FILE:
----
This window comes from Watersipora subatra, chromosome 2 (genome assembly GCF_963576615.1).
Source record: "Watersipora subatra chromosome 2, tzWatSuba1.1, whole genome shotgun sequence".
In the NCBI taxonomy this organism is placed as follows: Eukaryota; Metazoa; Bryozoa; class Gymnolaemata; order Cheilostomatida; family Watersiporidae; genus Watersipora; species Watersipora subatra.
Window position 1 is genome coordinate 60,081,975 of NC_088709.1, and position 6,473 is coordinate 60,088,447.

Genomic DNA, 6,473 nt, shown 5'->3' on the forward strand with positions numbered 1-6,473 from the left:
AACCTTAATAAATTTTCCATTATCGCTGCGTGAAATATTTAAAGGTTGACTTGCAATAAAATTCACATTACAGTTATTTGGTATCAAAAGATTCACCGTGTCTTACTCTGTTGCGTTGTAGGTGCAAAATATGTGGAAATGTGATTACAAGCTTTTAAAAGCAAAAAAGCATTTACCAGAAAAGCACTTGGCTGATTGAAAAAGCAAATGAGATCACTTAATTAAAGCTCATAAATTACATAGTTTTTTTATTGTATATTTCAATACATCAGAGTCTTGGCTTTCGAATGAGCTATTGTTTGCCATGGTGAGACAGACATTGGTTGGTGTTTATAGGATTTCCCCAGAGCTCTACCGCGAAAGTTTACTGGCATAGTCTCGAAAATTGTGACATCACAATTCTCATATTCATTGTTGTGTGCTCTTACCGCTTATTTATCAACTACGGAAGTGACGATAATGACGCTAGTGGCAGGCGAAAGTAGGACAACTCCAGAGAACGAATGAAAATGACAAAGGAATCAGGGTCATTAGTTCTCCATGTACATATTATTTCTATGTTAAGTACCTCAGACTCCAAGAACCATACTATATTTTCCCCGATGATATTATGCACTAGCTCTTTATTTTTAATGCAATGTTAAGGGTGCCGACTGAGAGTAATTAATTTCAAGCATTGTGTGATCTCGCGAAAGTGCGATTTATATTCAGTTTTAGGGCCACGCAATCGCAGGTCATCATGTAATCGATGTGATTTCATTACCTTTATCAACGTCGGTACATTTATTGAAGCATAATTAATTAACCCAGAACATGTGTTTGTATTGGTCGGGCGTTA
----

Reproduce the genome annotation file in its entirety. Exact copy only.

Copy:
This window comes from Watersipora subatra, chromosome 2 (genome assembly GCF_963576615.1).
Source record: "Watersipora subatra chromosome 2, tzWatSuba1.1, whole genome shotgun sequence".
In the NCBI taxonomy this organism is placed as follows: Eukaryota; Metazoa; Bryozoa; class Gymnolaemata; order Cheilostomatida; family Watersiporidae; genus Watersipora; species Watersipora subatra.
Window position 1 is genome coordinate 60,081,975 of NC_088709.1, and position 6,473 is coordinate 60,088,447.

Genomic DNA, 6,473 nt, shown 5'->3' on the forward strand with positions numbered 1-6,473 from the left:
AACCTTAATAAATTTTCCATTATCGCTGCGTGAAATATTTAAAGGTTGACTTGCAATAAAATTCACATTACAGTTATTTGGTATCAAAAGATTCACCGTGTCTTACTCTGTTGCGTTGTAGGTGCAAAATATGTGGAAATGTGATTACAAGCTTTTAAAAGCAAAAAAGCATTTACCAGAAAAGCACTTGGCTGATTGAAAAAGCAAATGAGATCACTTAATTAAAGCTCATAAATTACATAGTTTTTTTATTGTATATTTCAATACATCAGAGTCTTGGCTTTCGAATGAGCTATTGTTTGCCATGGTGAGACAGACATTGGTTGGTGTTTATAGGATTTCCCCAGAGCTCTACCGCGAAAGTTTACTGGCATAGTCTCGAAAATTGTGACATCACAATTCTCATATTCATTGTTGTGTGCTCTTACCGCTTATTTATCAACTACGGAAGTGACGATAATGACGCTAGTGGCAGGCGAAAGTAGGACAACTCCAGAGAACGAATGAAAATGACAAAGGAATCAGGGTCATTAGTTCTCCATGTACATATTATTTCTATGTTAAGTACCTCAGACTCCAAGAACCATACTATATTTTCCCCGATGATATTATGCACTAGCTCTTTATTTTTAATGCAATGTTAAGGGTGCCGACTGAGAGTAATTAATTTCAAGCATTGTGTGATCTCGCGAAAGTGCGATTTATATTCAGTTTTAGGGCCACGCAATCGCAGGTCATCATGTAATCGATGTGATTTCATTACCTTTATCAACGTCGGTACATTTATTGAAGCATAATTAATTAACCCAGAACATGTGTTTGTATTGGTCGGGCGTTA